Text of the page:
What comes next for Greg Monroe?

One of the summer’s big free agent pieces finally got moved  leaving us with just Eric Bledsoe remaining before the offseason can officially close.

Greg Monroe signed his qualifying offer last week ending his restricted free agency and taking one of the last big free agent names off the board. Monroe probably thought he would get a massive payday, but the reality of restricted free agency and the fear that the Pistons would match any offer (even with their glut of power forwards and post players jockeying for minutes).

So Monroe is back with the Pistons for one more year. Publicly he is excited about it (maybe a little too bit excited since he got hit with a 2-game suspension for being arrested for driving under the influence).

This year though will be something different for Monroe.

He has already proven to be a solid player — averaging at least 15 points and 10 rebounds per game each of the last three seasons. Andre Drummond has seemingly eclipsed his star, but Monroe is a versatile big man with solid hands and good passing ability from both the high post and low post. He does not change the game much defensively, nor is he a great shot blocker, but he remains a uniquely skilled big man that can provide a lot of versatility on offense.

This year though becomes a year of uncertainty for the young big man. He went out into the market expecting to get a big contract — maybe in line with what Larry Sanders made at $44 million over four years. Teams obviously shied away from talking with Monroe because of the Pistons’ ability to match any offer and their stated desire to do so.

Along with Eric Bledsoe, Greg Monroe played restricted free agency and lost. Photo by Rick Scuteri-USA TODAY Sports

Along with Eric Bledsoe, Greg Monroe played restricted free agency and lost. Photo by Rick Scuteri-USA TODAY Sports

So Monroe signed his qualifying offer. There was no sign-and-trade, no offer sheet and no big payday. He will make about $5.5 million next season. That is a bargain price. But that will not last and Monroe may not be happy that the Pistons did not just pony up the money up front. He is going to want to see what he can get in the truly free market.

That makes this a very important contract year for the young center. He has to find himself and define himself and his career this year. Monroe has to start cashing in on that promise (literally).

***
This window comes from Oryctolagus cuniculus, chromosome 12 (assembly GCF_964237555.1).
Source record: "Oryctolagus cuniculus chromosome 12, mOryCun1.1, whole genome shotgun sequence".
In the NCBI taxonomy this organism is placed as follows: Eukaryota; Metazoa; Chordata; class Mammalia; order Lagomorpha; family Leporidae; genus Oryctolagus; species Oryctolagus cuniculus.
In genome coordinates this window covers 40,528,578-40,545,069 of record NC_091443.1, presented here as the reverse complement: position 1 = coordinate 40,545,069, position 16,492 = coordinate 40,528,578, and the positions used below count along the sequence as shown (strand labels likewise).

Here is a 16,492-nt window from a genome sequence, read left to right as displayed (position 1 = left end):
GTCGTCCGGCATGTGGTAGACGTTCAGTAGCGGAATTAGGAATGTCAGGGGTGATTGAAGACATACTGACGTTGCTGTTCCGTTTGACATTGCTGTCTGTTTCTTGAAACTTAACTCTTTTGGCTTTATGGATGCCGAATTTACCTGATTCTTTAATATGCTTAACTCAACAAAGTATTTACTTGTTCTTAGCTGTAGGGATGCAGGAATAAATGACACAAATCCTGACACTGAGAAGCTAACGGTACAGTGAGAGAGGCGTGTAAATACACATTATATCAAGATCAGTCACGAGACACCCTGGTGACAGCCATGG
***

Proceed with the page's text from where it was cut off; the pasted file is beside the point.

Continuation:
It will be tough in Detroit. The Pistons are not likely going to be able to move Josh Smith and Brandon Jennings to free up the basketball some. Detroit is probably also going to build its offense around Andre Drummond more as he continues to develop. Stan Van Gundy is probably envisioning a rebirth of his Magic teams.

It is going to be tough to have Monroe showcase in the way he probably wants — or probably wanted, or maybe even expected before the Pistons took Drummond and shifted away from having Monroe be a centerpiece.

Monroe is not a player that a championship team should be built around, but he is certainly more capable of contributing to a strong team in a more featured role than he is now. Defense is still his big issue, but he has never been on super talented teams or teams that had any chance at a Playoff berth (maybe, until last year, but it did not work at all). Monroe’s career has been plagued by constant coaching change and little consistency.

He will surely be looking for that in free agency and maybe an expanded role. It still seems unclear how Stan Van Gundy will use him.

It would not be surprising though to see Monroe become the big trade target for the NBA Trade Deadline. His expiring contract and the opportunity to impress him even for 20 games before re-signing him (not to mention retaining his Bird Rights). Monroe is a player worth possibly making that kind of investment for if you are a team in need of a missing piece.

It was no surprise that several teams expressed interest in a sign-and-trade deal with the Pistons to get Monroe. The Thunder were one of those teams as were the Suns. There are certainly several teams who could use a player of his skill and caliber.

The rumors will probably heat up for Monroe. He will have to earn those rumors just like he will have to earn his contract.

It is really unclear what the Pistons will do with Monroe this season. They have said he is a key part of their team moving forward, but the roster says otherwise. Monroe is the easiest to get rid of, and barring a ton of faith in what Van Gundy is building and the willingness to stick things out while the Pistons deal with their glut of power forwards and forge an identity, he is probably prepping to move on.

He has a lot of motivation to play well though. Monroe’s future starts there most of all.

About Philip Rossman-Reich

Philip Rossman-Reich is the managing editor for Crossover Chronicles and Orlando Magic Daily. You can follow him on twitter @OMagicDaily